Pushing back on the shame over addiction

Vanisha Breault of the Terminator Foundation talks about facing and overcoming the growing pandemic of addictions

Vanisha Breault is founder and executive director of the Terminator Foundation.

Vanisha Breault
Vanisha Breault

What is the Terminator Foundation and what does it do?

Breault: The Terminator Foundation is a collaboration of integrated health-care systems that support youth and young adults in their effort to recover from addiction and mental health issues.

Our goal is to strengthen recovery through a continuum of care model that incorporates physical exercise in the sport of triathlon training, personal coaching and community engagement.

We are committed to bringing education, awareness and understanding to our communities, city and neighbouring provinces.

Terminator hosts an annual run: Terminator Run for Youth Addiction Awareness. It’s a five-km run/walk to raise awareness for youth and their families and to help eradicate the shame and indignity that impacts families all around us, every day.

We also just hosted our first annual conference on June 1, The Truth is You CAN Recover Conference! The conference focused on the complexities of navigating addiction and mental health through a continuity of care model. Our presenters were experts and champions in the field who facilitated interactive, educational and inspirational discussions. We designed the conference for all who are affected by addiction and mental health – for families, frontline workers, as well as those needing support and looking to offer support. It truly was, Addiction 101.

How and why was this founded?

Breault: Terminator found me, although I didn’t exactly see it that way in the beginning. Terminator wasn’t “Terminator” in the beginning, as it actually began with just a run, a five-km run to raise awareness for youth addiction.

Quite frankly, I didn’t even know what I was doing when I started it. I didn’t even know if I could pull it off, or had what it took to pull it off. I remember thinking, “What if no one even shows up?”

I started that first run for youth addiction awareness because at that time, I had a young daughter struggling with addiction. I simply did not want other families and young people to suffer through what my family and I suffered through.

The greatest adversary we came up against was shame and ignorance. It became my mission to push back on shame. Shame keeps people silent and in the dark. Silence and darkness allow addiction and mental health to literally strangle the life from someone.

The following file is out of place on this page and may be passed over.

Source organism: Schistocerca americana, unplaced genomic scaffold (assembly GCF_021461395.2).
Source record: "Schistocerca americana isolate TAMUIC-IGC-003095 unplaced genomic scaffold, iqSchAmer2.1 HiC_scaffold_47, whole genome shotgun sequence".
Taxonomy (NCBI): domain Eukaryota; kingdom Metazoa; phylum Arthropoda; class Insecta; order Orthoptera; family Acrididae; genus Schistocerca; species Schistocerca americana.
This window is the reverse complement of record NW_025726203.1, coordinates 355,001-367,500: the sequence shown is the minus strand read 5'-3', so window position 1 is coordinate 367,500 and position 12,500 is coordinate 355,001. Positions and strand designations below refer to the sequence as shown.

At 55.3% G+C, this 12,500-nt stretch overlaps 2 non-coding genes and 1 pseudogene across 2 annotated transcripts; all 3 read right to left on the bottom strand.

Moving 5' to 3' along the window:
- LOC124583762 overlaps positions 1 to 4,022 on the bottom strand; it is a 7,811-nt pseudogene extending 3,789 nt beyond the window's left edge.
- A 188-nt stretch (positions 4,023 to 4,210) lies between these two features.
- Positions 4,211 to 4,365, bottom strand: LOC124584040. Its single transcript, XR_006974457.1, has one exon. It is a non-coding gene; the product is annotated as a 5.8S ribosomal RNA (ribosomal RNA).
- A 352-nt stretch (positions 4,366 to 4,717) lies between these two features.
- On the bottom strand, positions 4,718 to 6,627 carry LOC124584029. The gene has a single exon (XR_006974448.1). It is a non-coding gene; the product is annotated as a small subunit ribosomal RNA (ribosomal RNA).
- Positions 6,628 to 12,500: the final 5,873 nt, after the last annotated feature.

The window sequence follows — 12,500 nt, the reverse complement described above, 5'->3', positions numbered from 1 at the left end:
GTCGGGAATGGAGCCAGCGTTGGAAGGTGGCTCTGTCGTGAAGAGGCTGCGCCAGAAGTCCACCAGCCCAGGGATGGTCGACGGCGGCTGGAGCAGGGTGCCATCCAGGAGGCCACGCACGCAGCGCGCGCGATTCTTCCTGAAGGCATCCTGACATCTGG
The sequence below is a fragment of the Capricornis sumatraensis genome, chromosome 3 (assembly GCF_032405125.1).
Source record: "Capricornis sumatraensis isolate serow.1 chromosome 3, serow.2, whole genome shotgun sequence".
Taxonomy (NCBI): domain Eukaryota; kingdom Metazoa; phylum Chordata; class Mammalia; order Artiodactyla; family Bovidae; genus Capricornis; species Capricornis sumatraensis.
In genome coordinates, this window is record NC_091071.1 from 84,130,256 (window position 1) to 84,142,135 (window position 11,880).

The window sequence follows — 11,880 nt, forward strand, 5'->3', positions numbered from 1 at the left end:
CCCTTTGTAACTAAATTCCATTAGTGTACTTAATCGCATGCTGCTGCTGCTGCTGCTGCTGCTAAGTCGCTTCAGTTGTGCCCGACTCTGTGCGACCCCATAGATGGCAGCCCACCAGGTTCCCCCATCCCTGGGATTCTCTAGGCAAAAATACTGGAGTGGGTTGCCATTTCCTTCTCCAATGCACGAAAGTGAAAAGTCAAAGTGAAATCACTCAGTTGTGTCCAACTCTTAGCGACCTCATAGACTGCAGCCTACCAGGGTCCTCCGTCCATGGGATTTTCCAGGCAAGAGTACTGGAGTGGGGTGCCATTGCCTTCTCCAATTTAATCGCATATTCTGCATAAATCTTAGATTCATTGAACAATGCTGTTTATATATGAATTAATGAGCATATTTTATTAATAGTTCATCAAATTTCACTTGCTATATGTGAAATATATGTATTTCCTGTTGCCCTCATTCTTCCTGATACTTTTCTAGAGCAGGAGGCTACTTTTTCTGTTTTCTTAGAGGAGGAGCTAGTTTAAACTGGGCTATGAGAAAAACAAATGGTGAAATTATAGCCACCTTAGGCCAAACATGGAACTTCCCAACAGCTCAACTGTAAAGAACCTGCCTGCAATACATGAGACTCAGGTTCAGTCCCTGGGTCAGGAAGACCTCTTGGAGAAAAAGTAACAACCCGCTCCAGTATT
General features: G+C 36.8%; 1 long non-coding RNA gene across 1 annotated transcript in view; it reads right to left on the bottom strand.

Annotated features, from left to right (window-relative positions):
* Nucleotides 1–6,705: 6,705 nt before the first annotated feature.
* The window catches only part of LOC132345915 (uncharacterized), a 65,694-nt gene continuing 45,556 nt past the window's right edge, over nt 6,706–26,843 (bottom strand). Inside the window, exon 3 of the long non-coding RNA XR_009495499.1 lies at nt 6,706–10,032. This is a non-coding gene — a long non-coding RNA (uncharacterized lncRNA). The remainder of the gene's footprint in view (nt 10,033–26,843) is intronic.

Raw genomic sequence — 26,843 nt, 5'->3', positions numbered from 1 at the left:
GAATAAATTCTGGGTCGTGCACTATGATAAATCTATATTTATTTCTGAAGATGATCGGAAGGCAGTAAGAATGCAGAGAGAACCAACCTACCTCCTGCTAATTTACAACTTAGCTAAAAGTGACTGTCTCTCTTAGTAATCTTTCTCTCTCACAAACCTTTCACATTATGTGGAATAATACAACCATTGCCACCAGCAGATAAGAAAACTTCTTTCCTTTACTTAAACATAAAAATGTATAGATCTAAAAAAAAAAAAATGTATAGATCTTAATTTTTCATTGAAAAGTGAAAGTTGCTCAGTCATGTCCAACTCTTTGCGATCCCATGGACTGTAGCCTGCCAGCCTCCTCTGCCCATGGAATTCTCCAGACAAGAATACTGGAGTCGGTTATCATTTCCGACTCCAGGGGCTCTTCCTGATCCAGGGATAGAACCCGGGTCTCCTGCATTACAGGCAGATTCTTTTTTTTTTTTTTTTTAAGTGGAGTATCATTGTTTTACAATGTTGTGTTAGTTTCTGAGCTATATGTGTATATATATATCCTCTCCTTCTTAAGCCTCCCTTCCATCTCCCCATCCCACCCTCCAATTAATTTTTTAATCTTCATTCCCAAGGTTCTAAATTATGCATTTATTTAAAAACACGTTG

I wanted to try to make a way for families and youth to know that they’re not alone, they have nothing to feel ashamed about and there is hope!

How extensive is the problem of drug and alcohol addiction in our society and why?

Breault: When I think about drug and alcohol addiction, it doesn’t just begin and end with only alcohol and drugs. I believe it’s important for Terminator that we do our part to raise awareness about the disease of addiction and to educate our communities. We need to come to the understanding that addiction is addiction. Drug and alcohol use are a manifestation or outward expression of an inward illness/disease.

There are many forms of addiction: drugs, alcohol, sex, pornography, shopping, relationships, gambling, video gaming, social media. I believe it’s important to know that or to be aware of that. Addiction is a very complex and comprehensive issue.

All of these elements are also right at our fingertips. Every kid across North America has a cellphone. Pornography is a tap away, sexting is happening with our 10-year-old kids. Drugs are easily accessible either walking to the school bus in the morning or from our parents’ medicine cabinet. Liquor stores have cancelled out our convenience stores in every suburban area. The liquor store is the new ‘convenience,’ as we now have our groceries delivered to our doorstep.

I believe addiction in all forms is extensive and prevalent within our society today. I have even more recently come to believe and my perspective has shifted that we are truly faced with a pandemic.

The opioid crisis caught the world’s attention, because of the daily rising death toll across our nation. The opioid crisis tragically shone a big spotlight on the vast issue of addiction but addiction has been with us since the beginning of time.